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Re: Big Megapixel Development Announcement in the Fall? [CR2]
« Reply #190 on: April 12, 2013, 12:30:22 AM »
Yeah, because the 5D2 sensor and the 1DX sensor are the same.  No improvement whatsoever.
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Re: Big Megapixel Development Announcement in the Fall? [CR2]
« Reply #191 on: April 12, 2013, 09:49:06 AM »
well, the megapixels gives you freedom , the DR also.
IF Canon has the same camera as Nikon, what should your answer be then?
I do not like resolution, or a great DR

I like 24L II, 50L, 85L, 135L. :|

I have those as well...very nice lenses indeed. The 24L II is a real gem, I tried the Nikkor version on a D7000 when it was first launched and I was quite dissapointed in what I saw. It just seemed to miss focus a lot (randomly) and I didn't like the pictures from it either.
The 50L...well it's an odd ball but unique lens...I hope Canon replaces this with something worthy of the L moniker. My 85IIL is my most used Tele, it's just sublime. The results wide open are so sharp and beautiful...a truely unique and amazing piece of glass. The 135L is again quite unique. I don't use mine as much as I used to, great results and lovely images. But these days I tend to go for my 70-200 f2.8 L IS II (I use it for larger wedding receptions). I'm kind of hoping Canon will replace it with an IS version which is F1.8...but still just as sweet optically! If Canon did this and made the MFD a lot closer, I could sell my 100mm IS L Macro and use this at weddings a lot more. My real sweet heart lens is still my 35mm f1.4 L, I've not tried the Nikkor or Sigma versions but I've been using my Canon copy for about 5 years now and I'm still thrilled with it. 
When I look at the Nikkor lens catalogue, there's nothing there which particularly inspires me. I've got better options in the Canon range.
« Last Edit: April 12, 2013, 09:51:28 AM by GMCPhotographics »

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Re: Big Megapixel Development Announcement in the Fall? [CR2]
« Reply #192 on: April 12, 2013, 10:01:25 AM »
nice, I have them also, but DXO means that the sigma 85mm is better than my Canon 85/1.2mk2, and cheaper.
what to do?what to do?

The sigma 85mm does not render better than the 85L II. It just doesn't.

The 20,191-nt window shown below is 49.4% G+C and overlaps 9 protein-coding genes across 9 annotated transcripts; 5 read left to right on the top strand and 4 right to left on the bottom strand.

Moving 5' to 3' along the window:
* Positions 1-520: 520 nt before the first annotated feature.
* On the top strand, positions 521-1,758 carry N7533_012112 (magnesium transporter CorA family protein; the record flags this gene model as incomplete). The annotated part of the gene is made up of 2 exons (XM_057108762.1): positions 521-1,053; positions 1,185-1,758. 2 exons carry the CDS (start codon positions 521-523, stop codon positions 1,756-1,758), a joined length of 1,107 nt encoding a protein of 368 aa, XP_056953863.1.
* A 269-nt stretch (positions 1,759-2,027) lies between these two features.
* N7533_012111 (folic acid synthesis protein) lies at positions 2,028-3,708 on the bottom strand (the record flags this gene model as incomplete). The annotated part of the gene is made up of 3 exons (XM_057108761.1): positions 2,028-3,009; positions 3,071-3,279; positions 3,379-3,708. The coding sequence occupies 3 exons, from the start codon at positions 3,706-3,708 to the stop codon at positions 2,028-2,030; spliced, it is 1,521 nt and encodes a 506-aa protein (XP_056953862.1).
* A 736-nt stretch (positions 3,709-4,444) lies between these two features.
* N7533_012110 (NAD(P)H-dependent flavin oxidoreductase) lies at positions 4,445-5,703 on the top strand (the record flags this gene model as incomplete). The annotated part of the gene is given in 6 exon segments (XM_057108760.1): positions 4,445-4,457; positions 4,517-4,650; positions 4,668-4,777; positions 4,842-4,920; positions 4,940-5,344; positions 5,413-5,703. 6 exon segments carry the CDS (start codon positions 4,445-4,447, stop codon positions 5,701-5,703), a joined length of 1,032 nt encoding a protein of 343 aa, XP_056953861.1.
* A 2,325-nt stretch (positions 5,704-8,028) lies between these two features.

I didnt say that, I say that DXO gives the Sigma lens higher score than 85/1,2 mk2

There is more to a lens that just a score.  ;)

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Re: Big Megapixel Development Announcement in the Fall? [CR2]
« Reply #192 on: April 12, 2013, 10:01:25 AM »

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Re: Big Megapixel Development Announcement in the Fall? [CR2]
« Reply #193 on: April 12, 2013, 10:29:11 AM »
nice, I have them also, but DXO means that the sigma 85mm is better than my Canon 85/1.2mk2, and cheaper.
what to do?what to do?

The sigma 85mm does not render better than the 85L II. It just doesn't.

I didnt say that, I say that DXO gives the Sigma lens higher score than 85/1,2 mk2

There is more to a lens that just a score.  ;)

Their 85IIL must have been seriously out of spec and shows just how laughable DXO testing really is. My copy (which I use wide open all the time) is sharper than my 135IIL and 70-200 f2.8 L IS II. It's a stunning optic. I've tried the Sigma, it's was nice but not in the Canon league. It's Focussing was erratic and the images just don't look as nice....plus it's not quite as bright and certainly not as well built. The Canon 85IIL is an engineering masterpiece. My copy is now 5 years old and still looks new and it's had a hard life....good luck with your Sigma in that regard. I've had a lot of Sigma glass over the years and I've completely lost faith in the brand.

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Re: Big Megapixel Development Announcement in the Fall? [CR2]
« Reply #194 on: April 12, 2013, 11:34:47 AM »
Agreed, but to say the 85L II is sharper than the 135L is stretch. Even though we're comparing razors to razors.

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Re: Big Megapixel Development Announcement in the Fall? [CR2]
« Reply #194 on: April 12, 2013, 11:34:47 AM »